Sometimes, I remember something I have said in a classroom or a pulpit, and I wince. This week of Transfiguration Sunday, I can remember saying, at least once, that on that mountaintop Peter, James, and John saw Jesus “as he really was.” Reading John 1:1-18 this week with my Creation class, I realized once again how very wrong that statement is!
The prologue to the Fourth Gospel affirms,
The Word became flesh
and made his home among us (John 1:14a).
We Christians confess that Jesus was fully God AND fully human. He was not God sometimes (say, on the Mount of Transfiguration) and human sometimes (say, in the manger–or on the cross). Certainly, Jesus was not God pretending to be human–God in a people mask. Nor was he a charlatan–a human pretending to be a god. Jesus was, always and everywhere, himself. So, yes: the Jesus they saw every day–laughing, crying, hungry, angry, dusty and weary from the road, Jesus in all his fleshiness–was indeed the real Jesus.
What happened on that mountain is related in the second half of that pivotal verse:
We have seen his glory,
glory like that of a father’s only son,
full of grace and truth (John 1:14b).
That blinding glory was not always apparent–thankfully, for Jesus’ family and friends! Indeed, had it been, Jesus could scarcely have been fully human. But just this once, the “fully God” side of the incarnation equation was fully evident. As the tradition passed down from Peter proclaims,
We didn’t repeat crafty myths when we told you about the powerful coming of our Lord Jesus Christ. Quite the contrary, we witnessed his majesty with our own eyes. He received honor and glory from God the Father when a voice came to him from the magnificent glory, saying, “This is my dearly loved Son, with whom I am well-pleased.” We ourselves heard this voice from heaven while we were with him on the holy mountain (2 Peter 1:16-18).
So, what exactly happened “on the holy mountain”? In the old King James Bible, Sunday’s gospel declares, “And was transfigured before them: and his face did shine as the sun, and his raiment was white as the light” (Matthew 17:2). The Greek word rendered “transfigured” here is metamorphoo, source of our English word “metamorphosis”–which certainly sounds as though what happened to Jesus on the mountain was a transformation, rather than a revelation.
The verb metamorphoo is not used in the Septuagint (the Greek translation of Jewish Scripture), and in our New Testament, it appears only four times. Two of those are the accounts of Jesus’ transfiguration in Matthew and Mark (Matt 17:2; Mark 9:2). The other two are in Paul’s letters. In 2 Corinthians 3:7-18, Paul compares the glory of God’s revelation on Sinai (see Sunday’s lesson from the Hebrew Bible, Exod 24:12-18), which made Moses’ face shine (see Exod 34:29-35), with the glory of the freedom revealed in Christ (by the way, in Hebrew the word for the rays shining from Moses’ face is related to the word for horns, so Moses is sometimes depicted as horned!).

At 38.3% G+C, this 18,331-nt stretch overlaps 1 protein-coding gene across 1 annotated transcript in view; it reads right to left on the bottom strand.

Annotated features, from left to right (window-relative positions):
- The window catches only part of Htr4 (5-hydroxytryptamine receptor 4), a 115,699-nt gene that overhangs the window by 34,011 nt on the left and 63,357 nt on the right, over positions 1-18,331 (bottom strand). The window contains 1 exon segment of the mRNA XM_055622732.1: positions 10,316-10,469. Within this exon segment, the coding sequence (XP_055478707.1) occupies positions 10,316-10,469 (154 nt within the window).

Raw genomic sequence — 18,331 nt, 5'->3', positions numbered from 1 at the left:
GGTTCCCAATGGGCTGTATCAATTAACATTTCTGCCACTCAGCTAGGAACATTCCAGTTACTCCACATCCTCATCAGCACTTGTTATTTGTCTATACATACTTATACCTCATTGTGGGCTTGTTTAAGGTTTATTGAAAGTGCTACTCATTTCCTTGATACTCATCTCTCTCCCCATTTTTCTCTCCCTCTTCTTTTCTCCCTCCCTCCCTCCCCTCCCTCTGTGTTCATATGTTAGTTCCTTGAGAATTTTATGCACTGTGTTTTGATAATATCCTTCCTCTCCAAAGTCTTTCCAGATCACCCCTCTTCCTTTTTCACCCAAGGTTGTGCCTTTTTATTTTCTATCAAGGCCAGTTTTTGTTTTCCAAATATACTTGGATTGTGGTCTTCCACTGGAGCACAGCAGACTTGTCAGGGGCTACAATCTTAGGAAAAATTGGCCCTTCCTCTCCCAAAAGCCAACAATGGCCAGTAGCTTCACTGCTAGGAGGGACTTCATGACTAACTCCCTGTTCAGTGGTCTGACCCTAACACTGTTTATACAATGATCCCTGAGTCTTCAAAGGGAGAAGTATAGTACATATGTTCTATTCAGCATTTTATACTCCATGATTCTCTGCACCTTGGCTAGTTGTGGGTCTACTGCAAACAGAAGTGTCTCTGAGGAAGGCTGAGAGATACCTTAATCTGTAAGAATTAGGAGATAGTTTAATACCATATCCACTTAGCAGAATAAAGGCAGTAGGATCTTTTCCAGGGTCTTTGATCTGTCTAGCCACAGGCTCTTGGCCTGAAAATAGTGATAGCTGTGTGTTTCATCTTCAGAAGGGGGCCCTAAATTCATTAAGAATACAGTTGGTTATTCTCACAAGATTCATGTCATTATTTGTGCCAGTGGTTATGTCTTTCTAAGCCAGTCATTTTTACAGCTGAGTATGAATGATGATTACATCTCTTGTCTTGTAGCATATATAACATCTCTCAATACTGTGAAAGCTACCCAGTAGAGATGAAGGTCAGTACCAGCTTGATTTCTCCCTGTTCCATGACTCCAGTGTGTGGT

Paul says that the glory beaming from Moses’ face was after all only temporary–the result of the revelation he had received. However, gazing upon Christ works a permanent transformation:
All of us are looking with unveiled faces at the glory of the Lord as if we were looking in a mirror. We are being transformed [metamorphoo] into that same image from one degree of glory to the next degree of glory. This comes from the Lord, who is the Spirit (2 Cor 3:18).
Therefore, in Romans 12:2, Paul famously challenges his readers:
Don’t be conformed to the patterns of this world, but be transformed [metamorphoo] by the renewing of your minds so that you can figure out what God’s will is—what is good and pleasing and mature.
The change Peter, James, and John witnessed on the mountain did not mean that Jesus had changed–only that they saw him more clearly. On the other hand, gazing on Jesus, who is not only truly God but truly human, prompts us to change. Jesus shows us what being human–created in God’s image (Gen 1:27)–really means. The International Theological Commission of the Vatican (2004) puts it very well:
Thus, what it means to be created in the imago Dei is only fully revealed to us in the imago Christi. In him, we find the total receptivity to the Father which should characterize our own existence, the openness to the other in an attitude of service which should characterize our relations with our brothers and sisters in Christ, and the mercy and love for others which Christ, as the image of the Father, displays for us (Communion and Stewardship, paragraph 53).
In his hymn “Love Divine, All Loves Excelling,” Charles Wesley takes up Paul’s language from 2 Corinthians, and joyfully invites us into prayer for a transfiguration of our own:
Finish, then, thy new creation;
Pure and spotless let us be.
Let us see thy great salvation
Perfectly restored in thee;
Changed from glory into glory,
Till in heaven we take our place,
Till we cast our crowns before thee,
Lost in wonder, love, and praise.
Sisters and brothers, friends and siblings in Christ, so may it be for us!
This prayer for Transfiguration Sunday comes from Revised Common Lectionary Prayers, © 2002 Consultation on Common Texts (Augsburg Fortress):
Holy God, mighty and immortal,
you are beyond our knowing,
yet we see your glory in the face of Jesus Christ,
whose compassion illumines the world.
Transform us into the likeness of the love of Christ,
who renewed our humanity so that we may share in his divinity,
through the same Jesus Christ, our Lord,
who lives and reigns with you and the Holy Spirit. Amen.